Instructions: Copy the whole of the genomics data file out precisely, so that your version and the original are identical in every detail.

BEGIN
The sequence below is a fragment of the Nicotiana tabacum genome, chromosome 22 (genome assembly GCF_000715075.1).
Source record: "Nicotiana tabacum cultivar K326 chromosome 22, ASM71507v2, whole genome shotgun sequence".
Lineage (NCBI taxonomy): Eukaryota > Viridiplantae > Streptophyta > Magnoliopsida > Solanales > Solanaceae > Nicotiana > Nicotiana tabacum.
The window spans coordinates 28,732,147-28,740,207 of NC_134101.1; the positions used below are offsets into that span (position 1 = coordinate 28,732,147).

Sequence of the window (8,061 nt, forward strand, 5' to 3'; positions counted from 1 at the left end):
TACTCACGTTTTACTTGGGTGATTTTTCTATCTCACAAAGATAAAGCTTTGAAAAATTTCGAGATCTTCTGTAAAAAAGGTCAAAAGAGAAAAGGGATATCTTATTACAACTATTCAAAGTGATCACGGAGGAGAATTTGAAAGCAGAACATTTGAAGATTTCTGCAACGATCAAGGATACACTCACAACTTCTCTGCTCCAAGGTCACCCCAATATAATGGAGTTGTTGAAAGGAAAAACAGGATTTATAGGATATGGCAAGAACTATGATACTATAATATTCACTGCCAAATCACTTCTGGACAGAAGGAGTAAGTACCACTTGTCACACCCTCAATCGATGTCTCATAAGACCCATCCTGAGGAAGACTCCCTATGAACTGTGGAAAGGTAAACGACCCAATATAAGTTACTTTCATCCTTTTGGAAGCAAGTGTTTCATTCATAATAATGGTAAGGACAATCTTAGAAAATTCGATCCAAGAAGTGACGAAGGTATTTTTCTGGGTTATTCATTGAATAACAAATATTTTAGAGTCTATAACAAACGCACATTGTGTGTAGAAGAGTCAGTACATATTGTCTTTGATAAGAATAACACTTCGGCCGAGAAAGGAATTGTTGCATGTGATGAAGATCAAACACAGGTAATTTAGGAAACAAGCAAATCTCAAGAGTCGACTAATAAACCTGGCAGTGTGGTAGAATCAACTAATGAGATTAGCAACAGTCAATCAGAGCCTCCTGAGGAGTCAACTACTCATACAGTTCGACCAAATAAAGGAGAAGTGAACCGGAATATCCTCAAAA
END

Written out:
The sequence below is a fragment of the Nicotiana tabacum genome, chromosome 22 (genome assembly GCF_000715075.1).
Source record: "Nicotiana tabacum cultivar K326 chromosome 22, ASM71507v2, whole genome shotgun sequence".
Lineage (NCBI taxonomy): Eukaryota > Viridiplantae > Streptophyta > Magnoliopsida > Solanales > Solanaceae > Nicotiana > Nicotiana tabacum.
The window spans coordinates 28,732,147-28,740,207 of NC_134101.1; the positions used below are offsets into that span (position 1 = coordinate 28,732,147).

Sequence of the window (8,061 nt, forward strand, 5' to 3'; positions counted from 1 at the left end):
TACTCACGTTTTACTTGGGTGATTTTTCTATCTCACAAAGATAAAGCTTTGAAAAATTTCGAGATCTTCTGTAAAAAAGGTCAAAAGAGAAAAGGGATATCTTATTACAACTATTCAAAGTGATCACGGAGGAGAATTTGAAAGCAGAACATTTGAAGATTTCTGCAACGATCAAGGATACACTCACAACTTCTCTGCTCCAAGGTCACCCCAATATAATGGAGTTGTTGAAAGGAAAAACAGGATTTATAGGATATGGCAAGAACTATGATACTATAATATTCACTGCCAAATCACTTCTGGACAGAAGGAGTAAGTACCACTTGTCACACCCTCAATCGATGTCTCATAAGACCCATCCTGAGGAAGACTCCCTATGAACTGTGGAAAGGTAAACGACCCAATATAAGTTACTTTCATCCTTTTGGAAGCAAGTGTTTCATTCATAATAATGGTAAGGACAATCTTAGAAAATTCGATCCAAGAAGTGACGAAGGTATTTTTCTGGGTTATTCATTGAATAACAAATATTTTAGAGTCTATAACAAACGCACATTGTGTGTAGAAGAGTCAGTACATATTGTCTTTGATAAGAATAACACTTCGGCCGAGAAAGGAATTGTTGCATGTGATGAAGATCAAACACAGGTAATTTAGGAAACAAGCAAATCTCAAGAGTCGACTAATAAACCTGGCAGTGTGGTAGAATCAACTAATGAGATTAGCAACAGTCAATCAGAGCCTCCTGAGGAGTCAACTACTCATACAGTTCGACCAAATAAAGGAGAAGTGAACCGGAATATCCTCAAAA